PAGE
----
A London ad agency wanted a reception that would tell its clients that it was creative, show off the product and give them somewhere to sit – all on a tiny budget. This is what it got …
A flat orange eel twines itself with sinuous abandon around the reception space of Claydon Heeley, a London advertising agency. As it swirls up to the ceiling, it is hung with plasma screens showing the firm's adverts. When it bounces back to the floor, horizontal stretches support plastic jelly-filled cushions as seats.

A little further on, it forms itself into a reception desk.

This wacky interior has just been described as one of "the UK's most exciting and inspirational places to work" in a survey by The Times and Gestetner, an office technology company, and it comes as rather a surprise in an unprepossessing 1980s office building in south London – which, of course, was the point. "Advertising is a creative industry, and the client wanted something that was fun," says Kathryn Findlay, partner in Ushida Findlay. "So I designed a system of organic geometry that flows through the space." As well as its practical uses, the 450 mm wide ribbon leaves the reception space open so as to make the most of the views out to the Thames and Battersea Bridge.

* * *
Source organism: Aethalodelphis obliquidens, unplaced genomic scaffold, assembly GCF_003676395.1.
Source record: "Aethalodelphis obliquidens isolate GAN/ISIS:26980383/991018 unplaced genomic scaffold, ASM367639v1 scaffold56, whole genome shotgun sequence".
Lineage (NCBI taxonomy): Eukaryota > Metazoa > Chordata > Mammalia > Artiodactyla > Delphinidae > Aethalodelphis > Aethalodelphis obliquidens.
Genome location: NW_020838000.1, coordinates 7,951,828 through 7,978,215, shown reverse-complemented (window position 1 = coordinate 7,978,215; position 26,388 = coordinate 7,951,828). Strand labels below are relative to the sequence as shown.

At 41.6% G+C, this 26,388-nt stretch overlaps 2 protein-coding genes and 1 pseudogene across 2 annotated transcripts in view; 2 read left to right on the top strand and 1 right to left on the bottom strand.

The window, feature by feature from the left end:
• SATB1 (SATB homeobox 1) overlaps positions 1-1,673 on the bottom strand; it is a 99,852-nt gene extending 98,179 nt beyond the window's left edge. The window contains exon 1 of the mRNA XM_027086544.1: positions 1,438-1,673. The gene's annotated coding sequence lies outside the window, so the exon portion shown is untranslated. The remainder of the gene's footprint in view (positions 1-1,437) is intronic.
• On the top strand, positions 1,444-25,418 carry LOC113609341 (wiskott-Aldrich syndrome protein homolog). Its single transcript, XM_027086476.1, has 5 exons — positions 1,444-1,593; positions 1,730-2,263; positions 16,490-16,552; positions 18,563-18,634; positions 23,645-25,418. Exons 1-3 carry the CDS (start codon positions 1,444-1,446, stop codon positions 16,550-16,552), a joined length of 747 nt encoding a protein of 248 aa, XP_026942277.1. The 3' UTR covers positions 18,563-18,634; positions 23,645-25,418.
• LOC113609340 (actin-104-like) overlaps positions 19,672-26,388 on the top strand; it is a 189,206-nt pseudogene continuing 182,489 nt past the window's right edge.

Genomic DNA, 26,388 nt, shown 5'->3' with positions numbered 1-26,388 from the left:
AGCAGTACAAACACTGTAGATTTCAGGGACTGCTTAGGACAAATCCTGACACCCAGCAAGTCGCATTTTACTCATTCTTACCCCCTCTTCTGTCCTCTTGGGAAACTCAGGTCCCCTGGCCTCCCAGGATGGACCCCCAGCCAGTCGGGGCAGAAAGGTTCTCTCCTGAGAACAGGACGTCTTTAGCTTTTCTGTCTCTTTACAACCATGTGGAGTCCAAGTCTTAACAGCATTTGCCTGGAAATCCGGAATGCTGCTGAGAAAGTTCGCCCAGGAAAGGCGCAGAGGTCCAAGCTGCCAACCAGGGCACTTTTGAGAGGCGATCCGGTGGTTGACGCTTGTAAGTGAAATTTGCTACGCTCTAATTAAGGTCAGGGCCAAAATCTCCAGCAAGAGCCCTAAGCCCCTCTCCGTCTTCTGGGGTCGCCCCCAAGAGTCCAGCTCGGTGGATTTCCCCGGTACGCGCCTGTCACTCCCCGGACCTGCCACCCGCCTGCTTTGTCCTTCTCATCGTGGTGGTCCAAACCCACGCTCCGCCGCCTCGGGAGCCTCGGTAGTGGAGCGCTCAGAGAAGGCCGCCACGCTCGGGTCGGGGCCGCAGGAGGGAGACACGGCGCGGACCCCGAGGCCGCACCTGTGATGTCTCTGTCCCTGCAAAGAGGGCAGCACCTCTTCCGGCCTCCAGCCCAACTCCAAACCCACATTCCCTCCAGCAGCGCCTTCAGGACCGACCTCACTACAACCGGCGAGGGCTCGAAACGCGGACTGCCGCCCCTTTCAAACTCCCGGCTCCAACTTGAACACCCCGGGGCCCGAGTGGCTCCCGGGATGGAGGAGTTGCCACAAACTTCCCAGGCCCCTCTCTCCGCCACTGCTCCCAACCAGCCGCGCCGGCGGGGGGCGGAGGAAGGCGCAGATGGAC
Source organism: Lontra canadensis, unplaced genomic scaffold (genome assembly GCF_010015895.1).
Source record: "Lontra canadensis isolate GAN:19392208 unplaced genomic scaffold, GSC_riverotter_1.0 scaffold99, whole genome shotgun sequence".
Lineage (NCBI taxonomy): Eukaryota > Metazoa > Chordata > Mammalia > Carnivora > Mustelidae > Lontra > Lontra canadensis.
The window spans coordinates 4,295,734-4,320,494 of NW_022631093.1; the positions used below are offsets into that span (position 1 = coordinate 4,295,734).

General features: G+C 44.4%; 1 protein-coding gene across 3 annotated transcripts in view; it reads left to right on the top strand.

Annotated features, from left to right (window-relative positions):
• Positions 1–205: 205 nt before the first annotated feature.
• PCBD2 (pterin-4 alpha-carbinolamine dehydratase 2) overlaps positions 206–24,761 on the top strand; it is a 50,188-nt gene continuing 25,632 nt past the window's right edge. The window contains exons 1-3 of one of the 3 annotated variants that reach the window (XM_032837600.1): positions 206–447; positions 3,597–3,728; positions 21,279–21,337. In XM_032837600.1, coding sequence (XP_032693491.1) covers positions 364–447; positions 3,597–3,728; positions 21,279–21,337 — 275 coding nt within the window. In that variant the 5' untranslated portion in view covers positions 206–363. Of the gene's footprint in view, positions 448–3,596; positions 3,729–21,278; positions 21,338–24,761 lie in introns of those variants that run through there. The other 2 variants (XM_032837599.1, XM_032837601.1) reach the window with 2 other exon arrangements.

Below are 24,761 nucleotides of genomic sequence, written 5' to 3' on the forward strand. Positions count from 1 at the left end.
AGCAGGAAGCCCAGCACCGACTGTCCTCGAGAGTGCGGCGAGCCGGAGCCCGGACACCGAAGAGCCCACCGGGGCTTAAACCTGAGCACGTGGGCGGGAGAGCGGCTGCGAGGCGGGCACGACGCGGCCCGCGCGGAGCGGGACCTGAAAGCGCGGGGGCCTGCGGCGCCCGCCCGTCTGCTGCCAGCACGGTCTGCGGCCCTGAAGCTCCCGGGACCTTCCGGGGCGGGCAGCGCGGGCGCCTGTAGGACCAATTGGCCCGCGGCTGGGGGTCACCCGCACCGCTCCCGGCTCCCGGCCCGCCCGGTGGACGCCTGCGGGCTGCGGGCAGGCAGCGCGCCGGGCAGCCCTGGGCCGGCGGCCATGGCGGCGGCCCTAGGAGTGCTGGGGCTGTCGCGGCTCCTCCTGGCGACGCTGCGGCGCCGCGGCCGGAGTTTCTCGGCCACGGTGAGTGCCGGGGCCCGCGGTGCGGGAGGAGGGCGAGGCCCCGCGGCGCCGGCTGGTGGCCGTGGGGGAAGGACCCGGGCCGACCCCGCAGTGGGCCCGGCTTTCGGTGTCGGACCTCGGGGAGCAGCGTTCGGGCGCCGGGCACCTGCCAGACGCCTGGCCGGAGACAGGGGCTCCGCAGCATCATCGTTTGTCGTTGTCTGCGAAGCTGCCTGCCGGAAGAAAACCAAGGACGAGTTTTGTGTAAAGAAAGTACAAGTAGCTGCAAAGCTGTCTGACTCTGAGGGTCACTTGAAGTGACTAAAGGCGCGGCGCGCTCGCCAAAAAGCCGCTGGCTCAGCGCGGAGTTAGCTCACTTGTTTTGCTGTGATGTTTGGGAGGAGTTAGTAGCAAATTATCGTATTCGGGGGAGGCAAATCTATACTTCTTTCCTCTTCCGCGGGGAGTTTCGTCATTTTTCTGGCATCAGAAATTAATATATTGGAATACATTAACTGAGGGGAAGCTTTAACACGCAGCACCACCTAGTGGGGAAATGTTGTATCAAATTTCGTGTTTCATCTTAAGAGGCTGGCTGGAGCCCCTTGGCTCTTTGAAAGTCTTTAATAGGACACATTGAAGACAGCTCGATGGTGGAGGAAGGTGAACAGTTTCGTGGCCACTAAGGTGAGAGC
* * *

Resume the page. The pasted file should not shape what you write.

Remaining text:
Established in Japan, Ushida Findlay is now a London-based practice, and was featured in the Architecture Foundation's recent guide to Britain's most promising young architectural practices, New Architects 2. By adopting cheap materials such as mild steel, PVCu, rubber, painted floors and laminated mdf, and using them in imaginative ways, the practice has been able to stretch a limited budget. In fact, the firm was able to improve the existing open-plan offices and other spaces at a cost of £26/m2, or £1.1m all told. Orange laminated desks, purpose-designed in a crescent shape, can be used singly or paired together. Meeting rooms are partitioned off by simple shower curtains.

Cheap materials and the pervading sense of fun come together in the plastic seat pads in the reception. "At first we thought of stuffing the pads with medical jelly, but that was too expensive," says Findlay. "So in the end we used Rowntrees' fruit jelly."

The seat pads are indeed orange, strawberry and blackcurrant in colour, and they exude a faint fragrance to match.